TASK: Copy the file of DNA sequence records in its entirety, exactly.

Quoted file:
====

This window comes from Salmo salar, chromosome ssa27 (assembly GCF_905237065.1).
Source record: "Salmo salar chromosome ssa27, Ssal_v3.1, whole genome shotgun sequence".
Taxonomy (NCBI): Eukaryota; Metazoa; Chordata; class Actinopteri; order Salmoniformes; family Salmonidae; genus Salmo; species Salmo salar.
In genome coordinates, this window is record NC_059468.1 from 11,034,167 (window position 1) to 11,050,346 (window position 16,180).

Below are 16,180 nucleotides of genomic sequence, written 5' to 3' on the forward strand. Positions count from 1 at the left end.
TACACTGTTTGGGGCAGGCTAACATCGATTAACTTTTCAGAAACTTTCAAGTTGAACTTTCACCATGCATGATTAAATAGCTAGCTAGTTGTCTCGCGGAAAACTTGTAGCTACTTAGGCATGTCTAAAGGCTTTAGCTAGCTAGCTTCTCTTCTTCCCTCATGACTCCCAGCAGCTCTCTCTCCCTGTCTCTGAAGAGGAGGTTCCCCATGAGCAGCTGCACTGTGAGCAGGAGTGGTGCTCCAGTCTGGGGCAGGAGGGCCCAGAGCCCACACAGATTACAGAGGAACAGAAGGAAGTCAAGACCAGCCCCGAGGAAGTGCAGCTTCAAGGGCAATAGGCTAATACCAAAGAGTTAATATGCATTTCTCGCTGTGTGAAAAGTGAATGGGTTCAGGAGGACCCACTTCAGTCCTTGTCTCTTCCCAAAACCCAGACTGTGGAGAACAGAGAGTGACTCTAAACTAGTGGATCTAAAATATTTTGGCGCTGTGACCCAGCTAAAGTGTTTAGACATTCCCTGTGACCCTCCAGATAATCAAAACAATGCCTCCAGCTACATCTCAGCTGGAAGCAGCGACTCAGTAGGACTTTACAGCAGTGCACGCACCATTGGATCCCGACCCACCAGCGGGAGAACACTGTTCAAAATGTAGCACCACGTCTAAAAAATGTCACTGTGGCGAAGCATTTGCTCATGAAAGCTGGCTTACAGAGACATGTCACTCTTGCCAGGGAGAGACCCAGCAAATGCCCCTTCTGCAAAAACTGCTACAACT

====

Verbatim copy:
This window comes from Salmo salar, chromosome ssa27 (assembly GCF_905237065.1).
Source record: "Salmo salar chromosome ssa27, Ssal_v3.1, whole genome shotgun sequence".
Taxonomy (NCBI): Eukaryota; Metazoa; Chordata; class Actinopteri; order Salmoniformes; family Salmonidae; genus Salmo; species Salmo salar.
In genome coordinates, this window is record NC_059468.1 from 11,034,167 (window position 1) to 11,050,346 (window position 16,180).

Below are 16,180 nucleotides of genomic sequence, written 5' to 3' on the forward strand. Positions count from 1 at the left end.
TACACTGTTTGGGGCAGGCTAACATCGATTAACTTTTCAGAAACTTTCAAGTTGAACTTTCACCATGCATGATTAAATAGCTAGCTAGTTGTCTCGCGGAAAACTTGTAGCTACTTAGGCATGTCTAAAGGCTTTAGCTAGCTAGCTTCTCTTCTTCCCTCATGACTCCCAGCAGCTCTCTCTCCCTGTCTCTGAAGAGGAGGTTCCCCATGAGCAGCTGCACTGTGAGCAGGAGTGGTGCTCCAGTCTGGGGCAGGAGGGCCCAGAGCCCACACAGATTACAGAGGAACAGAAGGAAGTCAAGACCAGCCCCGAGGAAGTGCAGCTTCAAGGGCAATAGGCTAATACCAAAGAGTTAATATGCATTTCTCGCTGTGTGAAAAGTGAATGGGTTCAGGAGGACCCACTTCAGTCCTTGTCTCTTCCCAAAACCCAGACTGTGGAGAACAGAGAGTGACTCTAAACTAGTGGATCTAAAATATTTTGGCGCTGTGACCCAGCTAAAGTGTTTAGACATTCCCTGTGACCCTCCAGATAATCAAAACAATGCCTCCAGCTACATCTCAGCTGGAAGCAGCGACTCAGTAGGACTTTACAGCAGTGCACGCACCATTGGATCCCGACCCACCAGCGGGAGAACACTGTTCAAAATGTAGCACCACGTCTAAAAAATGTCACTGTGGCGAAGCATTTGCTCATGAAAGCTGGCTTACAGAGACATGTCACTCTTGCCAGGGAGAGACCCAGCAAATGCCCCTTCTGCAAAAACTGCTACAACT